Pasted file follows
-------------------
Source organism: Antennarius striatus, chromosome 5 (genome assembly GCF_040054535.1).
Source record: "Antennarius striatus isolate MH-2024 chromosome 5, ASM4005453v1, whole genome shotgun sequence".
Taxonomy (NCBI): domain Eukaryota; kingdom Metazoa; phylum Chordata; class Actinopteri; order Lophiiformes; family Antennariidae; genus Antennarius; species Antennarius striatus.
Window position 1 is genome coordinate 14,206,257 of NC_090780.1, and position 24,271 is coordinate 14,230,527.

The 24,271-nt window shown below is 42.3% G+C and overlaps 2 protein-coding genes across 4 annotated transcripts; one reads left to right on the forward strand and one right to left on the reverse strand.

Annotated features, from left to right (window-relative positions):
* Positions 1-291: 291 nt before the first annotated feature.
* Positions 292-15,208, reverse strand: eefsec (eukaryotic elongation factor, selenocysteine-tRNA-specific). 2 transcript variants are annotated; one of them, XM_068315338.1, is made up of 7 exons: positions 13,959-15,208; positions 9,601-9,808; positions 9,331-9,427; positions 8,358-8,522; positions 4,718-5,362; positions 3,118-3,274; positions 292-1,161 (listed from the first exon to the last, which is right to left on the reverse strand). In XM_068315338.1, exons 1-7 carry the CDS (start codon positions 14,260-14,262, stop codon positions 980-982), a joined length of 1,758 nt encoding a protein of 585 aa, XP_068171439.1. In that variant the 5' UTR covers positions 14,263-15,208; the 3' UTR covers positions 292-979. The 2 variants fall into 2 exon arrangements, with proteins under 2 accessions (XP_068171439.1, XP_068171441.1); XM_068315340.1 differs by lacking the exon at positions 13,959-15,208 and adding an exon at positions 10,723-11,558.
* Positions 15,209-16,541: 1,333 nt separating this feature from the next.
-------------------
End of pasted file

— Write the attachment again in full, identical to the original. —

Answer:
Source organism: Antennarius striatus, chromosome 5 (genome assembly GCF_040054535.1).
Source record: "Antennarius striatus isolate MH-2024 chromosome 5, ASM4005453v1, whole genome shotgun sequence".
Taxonomy (NCBI): domain Eukaryota; kingdom Metazoa; phylum Chordata; class Actinopteri; order Lophiiformes; family Antennariidae; genus Antennarius; species Antennarius striatus.
Window position 1 is genome coordinate 14,206,257 of NC_090780.1, and position 24,271 is coordinate 14,230,527.

The 24,271-nt window shown below is 42.3% G+C and overlaps 2 protein-coding genes across 4 annotated transcripts; one reads left to right on the forward strand and one right to left on the reverse strand.

Annotated features, from left to right (window-relative positions):
* Positions 1-291: 291 nt before the first annotated feature.
* Positions 292-15,208, reverse strand: eefsec (eukaryotic elongation factor, selenocysteine-tRNA-specific). 2 transcript variants are annotated; one of them, XM_068315338.1, is made up of 7 exons: positions 13,959-15,208; positions 9,601-9,808; positions 9,331-9,427; positions 8,358-8,522; positions 4,718-5,362; positions 3,118-3,274; positions 292-1,161 (listed from the first exon to the last, which is right to left on the reverse strand). In XM_068315338.1, exons 1-7 carry the CDS (start codon positions 14,260-14,262, stop codon positions 980-982), a joined length of 1,758 nt encoding a protein of 585 aa, XP_068171439.1. In that variant the 5' UTR covers positions 14,263-15,208; the 3' UTR covers positions 292-979. The 2 variants fall into 2 exon arrangements, with proteins under 2 accessions (XP_068171439.1, XP_068171441.1); XM_068315340.1 differs by lacking the exon at positions 13,959-15,208 and adding an exon at positions 10,723-11,558.
* Positions 15,209-16,541: 1,333 nt separating this feature from the next.